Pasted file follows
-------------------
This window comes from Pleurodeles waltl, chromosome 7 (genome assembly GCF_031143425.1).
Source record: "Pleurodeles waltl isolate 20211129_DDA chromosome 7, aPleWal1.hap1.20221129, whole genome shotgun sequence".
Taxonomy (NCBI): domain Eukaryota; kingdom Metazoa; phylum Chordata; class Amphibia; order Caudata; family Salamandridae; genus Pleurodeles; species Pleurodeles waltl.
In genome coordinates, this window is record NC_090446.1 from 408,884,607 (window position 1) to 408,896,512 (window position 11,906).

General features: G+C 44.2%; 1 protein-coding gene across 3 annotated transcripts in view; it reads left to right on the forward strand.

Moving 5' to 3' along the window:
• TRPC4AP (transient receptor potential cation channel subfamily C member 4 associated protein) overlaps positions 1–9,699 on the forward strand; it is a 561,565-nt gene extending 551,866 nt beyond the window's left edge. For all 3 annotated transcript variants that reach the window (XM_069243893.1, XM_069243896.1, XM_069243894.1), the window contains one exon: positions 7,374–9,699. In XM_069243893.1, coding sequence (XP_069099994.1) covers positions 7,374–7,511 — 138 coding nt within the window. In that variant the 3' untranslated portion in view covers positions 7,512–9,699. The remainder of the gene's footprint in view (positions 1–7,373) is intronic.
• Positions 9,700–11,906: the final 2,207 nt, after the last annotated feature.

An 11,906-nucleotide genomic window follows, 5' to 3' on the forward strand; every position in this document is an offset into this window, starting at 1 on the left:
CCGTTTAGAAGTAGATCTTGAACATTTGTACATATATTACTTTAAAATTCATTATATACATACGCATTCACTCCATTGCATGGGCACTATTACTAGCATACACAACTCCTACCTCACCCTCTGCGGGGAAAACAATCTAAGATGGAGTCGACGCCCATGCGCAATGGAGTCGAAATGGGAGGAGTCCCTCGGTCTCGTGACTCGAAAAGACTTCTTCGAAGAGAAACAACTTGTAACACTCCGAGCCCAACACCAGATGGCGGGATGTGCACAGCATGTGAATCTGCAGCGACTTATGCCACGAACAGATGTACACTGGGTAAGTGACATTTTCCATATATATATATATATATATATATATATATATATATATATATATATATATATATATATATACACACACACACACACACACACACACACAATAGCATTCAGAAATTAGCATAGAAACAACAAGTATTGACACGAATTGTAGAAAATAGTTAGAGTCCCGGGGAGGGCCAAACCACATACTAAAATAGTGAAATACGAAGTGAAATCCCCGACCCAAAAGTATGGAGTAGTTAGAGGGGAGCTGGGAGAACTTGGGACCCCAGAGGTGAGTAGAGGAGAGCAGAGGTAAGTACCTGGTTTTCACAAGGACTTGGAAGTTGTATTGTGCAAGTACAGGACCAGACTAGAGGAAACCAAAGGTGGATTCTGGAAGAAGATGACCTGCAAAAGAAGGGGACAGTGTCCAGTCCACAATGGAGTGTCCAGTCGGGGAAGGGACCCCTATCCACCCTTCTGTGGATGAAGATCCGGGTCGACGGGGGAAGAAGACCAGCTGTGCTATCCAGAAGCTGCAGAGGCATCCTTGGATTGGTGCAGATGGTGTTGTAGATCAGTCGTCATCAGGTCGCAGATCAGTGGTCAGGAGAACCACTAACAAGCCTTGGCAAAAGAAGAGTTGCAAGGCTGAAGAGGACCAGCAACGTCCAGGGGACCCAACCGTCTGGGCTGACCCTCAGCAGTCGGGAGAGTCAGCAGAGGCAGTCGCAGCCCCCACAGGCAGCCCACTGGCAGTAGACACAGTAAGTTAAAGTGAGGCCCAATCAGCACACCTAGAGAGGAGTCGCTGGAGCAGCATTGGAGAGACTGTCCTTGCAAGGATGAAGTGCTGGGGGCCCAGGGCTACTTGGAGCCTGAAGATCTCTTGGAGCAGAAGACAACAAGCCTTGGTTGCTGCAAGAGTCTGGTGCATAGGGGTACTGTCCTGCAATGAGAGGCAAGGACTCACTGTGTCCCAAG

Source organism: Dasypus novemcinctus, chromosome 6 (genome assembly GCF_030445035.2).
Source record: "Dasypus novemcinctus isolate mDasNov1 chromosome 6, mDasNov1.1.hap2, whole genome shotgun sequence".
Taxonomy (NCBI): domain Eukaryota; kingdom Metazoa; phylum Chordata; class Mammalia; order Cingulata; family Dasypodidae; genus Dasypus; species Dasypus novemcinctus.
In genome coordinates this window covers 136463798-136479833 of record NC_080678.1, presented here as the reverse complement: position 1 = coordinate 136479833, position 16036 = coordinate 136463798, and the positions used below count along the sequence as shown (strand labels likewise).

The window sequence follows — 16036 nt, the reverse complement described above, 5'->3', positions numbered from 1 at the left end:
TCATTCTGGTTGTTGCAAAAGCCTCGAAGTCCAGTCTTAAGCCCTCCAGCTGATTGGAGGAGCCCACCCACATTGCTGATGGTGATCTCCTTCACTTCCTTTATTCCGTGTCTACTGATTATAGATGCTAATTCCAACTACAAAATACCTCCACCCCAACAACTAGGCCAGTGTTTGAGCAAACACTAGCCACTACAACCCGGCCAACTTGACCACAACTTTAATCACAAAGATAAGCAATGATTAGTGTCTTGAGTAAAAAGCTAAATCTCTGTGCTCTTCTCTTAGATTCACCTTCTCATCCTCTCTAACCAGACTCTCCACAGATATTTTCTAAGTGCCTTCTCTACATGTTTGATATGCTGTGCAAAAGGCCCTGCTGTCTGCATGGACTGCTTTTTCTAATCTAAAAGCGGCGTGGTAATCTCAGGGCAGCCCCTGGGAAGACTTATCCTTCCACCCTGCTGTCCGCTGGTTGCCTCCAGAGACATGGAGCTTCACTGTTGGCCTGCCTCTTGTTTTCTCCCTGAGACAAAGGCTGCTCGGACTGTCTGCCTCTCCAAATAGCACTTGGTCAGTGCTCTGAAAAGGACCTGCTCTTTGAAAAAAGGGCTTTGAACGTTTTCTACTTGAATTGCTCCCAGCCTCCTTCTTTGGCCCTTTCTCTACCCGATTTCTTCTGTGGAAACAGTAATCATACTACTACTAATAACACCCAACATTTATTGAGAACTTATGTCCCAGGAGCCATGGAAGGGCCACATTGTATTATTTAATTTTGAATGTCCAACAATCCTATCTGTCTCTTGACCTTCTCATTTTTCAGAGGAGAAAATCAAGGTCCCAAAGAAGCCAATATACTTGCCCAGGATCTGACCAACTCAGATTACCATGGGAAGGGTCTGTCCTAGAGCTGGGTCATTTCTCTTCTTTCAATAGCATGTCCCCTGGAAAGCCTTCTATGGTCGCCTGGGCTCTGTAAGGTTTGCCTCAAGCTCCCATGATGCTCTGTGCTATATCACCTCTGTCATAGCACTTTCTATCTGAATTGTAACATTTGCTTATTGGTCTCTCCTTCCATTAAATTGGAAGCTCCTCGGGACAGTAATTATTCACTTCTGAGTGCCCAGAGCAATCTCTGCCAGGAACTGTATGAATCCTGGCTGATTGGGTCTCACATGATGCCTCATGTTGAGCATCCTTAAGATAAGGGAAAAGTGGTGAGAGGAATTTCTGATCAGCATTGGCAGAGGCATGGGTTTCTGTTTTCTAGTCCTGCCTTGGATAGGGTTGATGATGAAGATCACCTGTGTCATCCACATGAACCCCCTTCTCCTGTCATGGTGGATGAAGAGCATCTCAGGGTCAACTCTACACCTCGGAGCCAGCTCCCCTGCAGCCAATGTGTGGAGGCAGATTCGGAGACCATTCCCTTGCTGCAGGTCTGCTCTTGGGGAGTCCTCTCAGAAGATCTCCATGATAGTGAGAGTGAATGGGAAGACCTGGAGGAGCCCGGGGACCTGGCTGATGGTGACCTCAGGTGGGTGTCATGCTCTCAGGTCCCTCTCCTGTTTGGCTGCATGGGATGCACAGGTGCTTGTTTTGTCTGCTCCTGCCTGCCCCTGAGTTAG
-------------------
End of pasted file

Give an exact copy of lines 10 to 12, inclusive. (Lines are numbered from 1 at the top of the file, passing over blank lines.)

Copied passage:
CCGTTTAGAAGTAGATCTTGAACATTTGTACATATATTACTTTAAAATTCATTATATACATACGCATTCACTCCATTGCATGGGCACTATTACTAGCATACACAACTCCTACCTCACCCTCTGCGGGGAAAACAATCTAAGATGGAGTCGACGCCCATGCGCAATGGAGTCGAAATGGGAGGAGTCCCTCGGTCTCGTGACTCGAAAAGACTTCTTCGAAGAGAAACAACTTGTAACACTCCGAGCCCAACACCAGATGGCGGGATGTGCACAGCATGTGAATCTGCAGCGACTTATGCCACGAACAGATGTACACTGGGTAAGTGACATTTTCCATATATATATATATATATATATATATATATATATATATATATATATATATATATATATATACACACACACACACACACACACACACACAATAGCATTCAGAAATTAGCATAGAAACAACAAGTATTGACACGAATTGTAGAAAATAGTTAGAGTCCCGGGGAGGGCCAAACCACATACTAAAATAGTGAAATACGAAGTGAAATCCCCGACCCAAAAGTATGGAGTAGTTAGAGGGGAGCTGGGAGAACTTGGGACCCCAGAGGTGAGTAGAGGAGAGCAGAGGTAAGTACCTGGTTTTCACAAGGACTTGGAAGTTGTATTGTGCAAGTACAGGACCAGACTAGAGGAAACCAAAGGTGGATTCTGGAAGAAGATGACCTGCAAAAGAAGGGGACAGTGTCCAGTCCACAATGGAGTGTCCAGTCGGGGAAGGGACCCCTATCCACCCTTCTGTGGATGAAGATCCGGGTCGACGGGGGAAGAAGACCAGCTGTGCTATCCAGAAGCTGCAGAGGCATCCTTGGATTGGTGCAGATGGTGTTGTAGATCAGTCGTCATCAGGTCGCAGATCAGTGGTCAGGAGAACCACTAACAAGCCTTGGCAAAAGAAGAGTTGCAAGGCTGAAGAGGACCAGCAACGTCCAGGGGACCCAACCGTCTGGGCTGACCCTCAGCAGTCGGGAGAGTCAGCAGAGGCAGTCGCAGCCCCCACAGGCAGCCCACTGGCAGTAGACACAGTAAGTTAAAGTGAGGCCCAATCAGCACACCTAGAGAGGAGTCGCTGGAGCAGCATTGGAGAGACTGTCCTTGCAAGGATGAAGTGCTGGGGGCCCAGGGCTACTTGGAGCCTGAAGATCTCTTGGAGCAGAAGACAACAAGCCTTGGTTGCTGCAAGAGTCTGGTGCATAGGGGTACTGTCCTGCAATGAGAGGCAAGGACTCACTGTGTCCCAAG

Source organism: Dasypus novemcinctus, chromosome 6 (genome assembly GCF_030445035.2).
Source record: "Dasypus novemcinctus isolate mDasNov1 chromosome 6, mDasNov1.1.hap2, whole genome shotgun sequence".